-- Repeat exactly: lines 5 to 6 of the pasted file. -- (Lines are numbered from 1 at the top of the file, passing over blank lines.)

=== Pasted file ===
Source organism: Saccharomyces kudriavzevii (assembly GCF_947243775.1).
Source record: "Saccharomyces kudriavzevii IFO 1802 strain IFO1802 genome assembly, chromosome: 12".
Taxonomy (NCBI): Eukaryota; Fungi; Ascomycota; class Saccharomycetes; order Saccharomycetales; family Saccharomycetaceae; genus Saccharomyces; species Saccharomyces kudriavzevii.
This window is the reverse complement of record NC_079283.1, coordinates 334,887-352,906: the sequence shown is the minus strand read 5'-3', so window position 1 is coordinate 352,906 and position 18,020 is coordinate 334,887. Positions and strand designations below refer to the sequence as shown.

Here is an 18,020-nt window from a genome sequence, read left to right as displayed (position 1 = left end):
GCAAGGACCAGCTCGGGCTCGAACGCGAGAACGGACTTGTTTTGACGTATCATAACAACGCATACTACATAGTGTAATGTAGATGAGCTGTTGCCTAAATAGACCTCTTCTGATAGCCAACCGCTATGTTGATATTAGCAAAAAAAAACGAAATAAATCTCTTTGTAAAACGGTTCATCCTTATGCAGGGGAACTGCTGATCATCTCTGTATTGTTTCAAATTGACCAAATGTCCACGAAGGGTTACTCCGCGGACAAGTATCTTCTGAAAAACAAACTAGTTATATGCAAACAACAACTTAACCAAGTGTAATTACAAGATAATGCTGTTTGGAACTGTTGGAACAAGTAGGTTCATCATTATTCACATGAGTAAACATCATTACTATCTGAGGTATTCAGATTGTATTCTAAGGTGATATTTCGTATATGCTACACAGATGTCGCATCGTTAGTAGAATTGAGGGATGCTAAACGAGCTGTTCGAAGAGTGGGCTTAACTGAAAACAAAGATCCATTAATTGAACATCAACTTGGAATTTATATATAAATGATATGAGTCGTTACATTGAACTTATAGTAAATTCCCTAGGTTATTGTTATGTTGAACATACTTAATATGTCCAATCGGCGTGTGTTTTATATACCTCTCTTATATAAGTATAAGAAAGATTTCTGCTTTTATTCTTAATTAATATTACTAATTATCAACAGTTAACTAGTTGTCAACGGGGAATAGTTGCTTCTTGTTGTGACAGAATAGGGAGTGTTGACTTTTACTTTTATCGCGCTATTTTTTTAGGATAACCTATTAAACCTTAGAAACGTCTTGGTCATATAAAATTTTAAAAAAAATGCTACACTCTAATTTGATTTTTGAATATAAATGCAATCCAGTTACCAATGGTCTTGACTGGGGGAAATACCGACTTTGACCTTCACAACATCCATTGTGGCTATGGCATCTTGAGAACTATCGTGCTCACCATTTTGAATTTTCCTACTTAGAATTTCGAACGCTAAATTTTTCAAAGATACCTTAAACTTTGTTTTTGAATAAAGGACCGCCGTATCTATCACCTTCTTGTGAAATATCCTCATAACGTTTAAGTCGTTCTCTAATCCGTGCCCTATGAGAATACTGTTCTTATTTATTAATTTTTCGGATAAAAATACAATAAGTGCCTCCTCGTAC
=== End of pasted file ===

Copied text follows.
Here is an 18,020-nt window from a genome sequence, read left to right as displayed (position 1 = left end):
GCAAGGACCAGCTCGGGCTCGAACGCGAGAACGGACTTGTTTTGACGTATCATAACAACGCATACTACATAGTGTAATGTAGATGAGCTGTTGCCTAAATAGACCTCTTCTGATAGCCAACCGCTATGTTGATATTAGCAAAAAAAAACGAAATAAATCTCTTTGTAAAACGGTTCATCCTTATGCAGGGGAACTGCTGATCATCTCTGTATTGTTTCAAATTGACCAAATGTCCACGAAGGGTTACTCCGCGGACAAGTATCTTCTGAAAAACAAACTAGTTATATGCAAACAACAACTTAACCAAGTGTAATTACAAGATAATGCTGTTTGGAACTGTTGGAACAAGTAGGTTCATCATTATTCACATGAGTAAACATCATTACTATCTGAGGTATTCAGATTGTATTCTAAGGTGATATTTCGTATATGCTACACAGATGTCGCATCGTTAGTAGAATTGAGGGATGCTAAACGAGCTGTTCGAAGAGTGGGCTTAACTGAAAACAAAGATCCATTAATTGAACATCAACTTGGAATTTATATATAAATGATATGAGTCGTTACATTGAACTTATAGTAAATTCCCTAGGTTATTGTTATGTTGAACATACTTAATATGTCCAATCGGCGTGTGTTTTATATACCTCTCTTATATAAGTATAAGAAAGATTTCTGCTTTTATTCTTAATTAATATTACTAATTATCAACAGTTAACTAGTTGTCAACGGGGAATAGTTGCTTCTTGTTGTGACAGAATAGGGAGTGTTGACTTTTACTTTTATCGCGCTATTTTTTTAGGATAACCTATTAAACCTTAGAAACGTCTTGGTCATATAAAATTTTAAAAAAAATGCTACACTCTAATTTGATTTTTGAATATAAATGCAATCCAGTTACCAATGGTCTTGACTGGGGGAAATACCGACTTTGACCTTCACAACATCCATTGTGGCTATGGCATCTTGAGAACTATCGTGCTCACCATTTTGAATTTTCCTACTTAGAATTTCGAACGCTAAATTTTTCAAAGATACCTTAAACTTTGTTTTTGAATAAAGGACCGCCGTATCTATCACCTTCTTGTGAAATATCCTCATAACGTTTAAGTCGTTCTCTAATCCGTGCCCTATGAGAATACTGTTCTTATTTATTAATTTTTCGGATAAAAATACAATAAGTGCCTCCTCGTAC